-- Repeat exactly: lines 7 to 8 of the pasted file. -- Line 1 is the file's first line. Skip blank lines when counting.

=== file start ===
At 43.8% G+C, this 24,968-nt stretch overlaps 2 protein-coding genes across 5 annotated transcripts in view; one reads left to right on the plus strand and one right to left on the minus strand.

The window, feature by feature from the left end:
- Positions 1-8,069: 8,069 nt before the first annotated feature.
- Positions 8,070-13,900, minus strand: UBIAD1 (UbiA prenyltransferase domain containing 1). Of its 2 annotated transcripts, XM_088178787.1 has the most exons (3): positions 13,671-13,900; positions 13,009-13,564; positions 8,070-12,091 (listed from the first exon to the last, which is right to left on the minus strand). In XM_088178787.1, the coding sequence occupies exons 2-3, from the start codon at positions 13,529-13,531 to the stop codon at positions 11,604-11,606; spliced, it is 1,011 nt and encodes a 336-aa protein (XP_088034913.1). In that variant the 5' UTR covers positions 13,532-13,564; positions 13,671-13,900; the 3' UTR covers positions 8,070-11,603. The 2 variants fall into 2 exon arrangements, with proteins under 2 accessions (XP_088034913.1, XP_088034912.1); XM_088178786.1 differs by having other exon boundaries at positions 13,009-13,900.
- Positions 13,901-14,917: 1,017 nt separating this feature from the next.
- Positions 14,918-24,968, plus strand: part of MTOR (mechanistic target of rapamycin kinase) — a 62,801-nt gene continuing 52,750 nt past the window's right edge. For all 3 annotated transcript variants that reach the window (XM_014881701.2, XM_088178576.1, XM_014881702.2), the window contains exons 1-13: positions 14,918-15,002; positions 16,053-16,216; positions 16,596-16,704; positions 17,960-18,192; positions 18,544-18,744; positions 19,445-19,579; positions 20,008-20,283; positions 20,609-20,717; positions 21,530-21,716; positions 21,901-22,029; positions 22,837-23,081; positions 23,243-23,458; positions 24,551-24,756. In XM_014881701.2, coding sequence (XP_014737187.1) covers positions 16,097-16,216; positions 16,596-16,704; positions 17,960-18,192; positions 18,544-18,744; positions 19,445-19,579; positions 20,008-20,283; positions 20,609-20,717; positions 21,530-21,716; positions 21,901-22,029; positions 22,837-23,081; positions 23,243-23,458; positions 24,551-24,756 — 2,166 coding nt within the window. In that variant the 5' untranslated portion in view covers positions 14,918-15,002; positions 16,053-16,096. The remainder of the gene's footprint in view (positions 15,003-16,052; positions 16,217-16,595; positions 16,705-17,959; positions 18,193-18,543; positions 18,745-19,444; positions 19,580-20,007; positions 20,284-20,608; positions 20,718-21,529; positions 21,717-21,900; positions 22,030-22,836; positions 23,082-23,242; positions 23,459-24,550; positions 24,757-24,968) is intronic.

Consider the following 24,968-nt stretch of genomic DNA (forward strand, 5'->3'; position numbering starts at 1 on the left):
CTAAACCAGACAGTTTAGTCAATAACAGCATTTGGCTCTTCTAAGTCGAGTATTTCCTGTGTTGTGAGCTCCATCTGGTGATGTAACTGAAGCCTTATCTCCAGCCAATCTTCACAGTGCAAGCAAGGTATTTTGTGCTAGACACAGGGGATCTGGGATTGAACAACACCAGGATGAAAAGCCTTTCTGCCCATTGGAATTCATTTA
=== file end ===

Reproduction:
Consider the following 24,968-nt stretch of genomic DNA (forward strand, 5'->3'; position numbering starts at 1 on the left):
CTAAACCAGACAGTTTAGTCAATAACAGCATTTGGCTCTTCTAAGTCGAGTATTTCCTGTGTTGTGAGCTCCATCTGGTGATGTAACTGAAGCCTTATCTCCAGCCAATCTTCACAGTGCAAGCAAGGTATTTTGTGCTAGACACAGGGGATCTGGGATTGAACAACACCAGGATGAAAAGCCTTTCTGCCCATTGGAATTCATTTA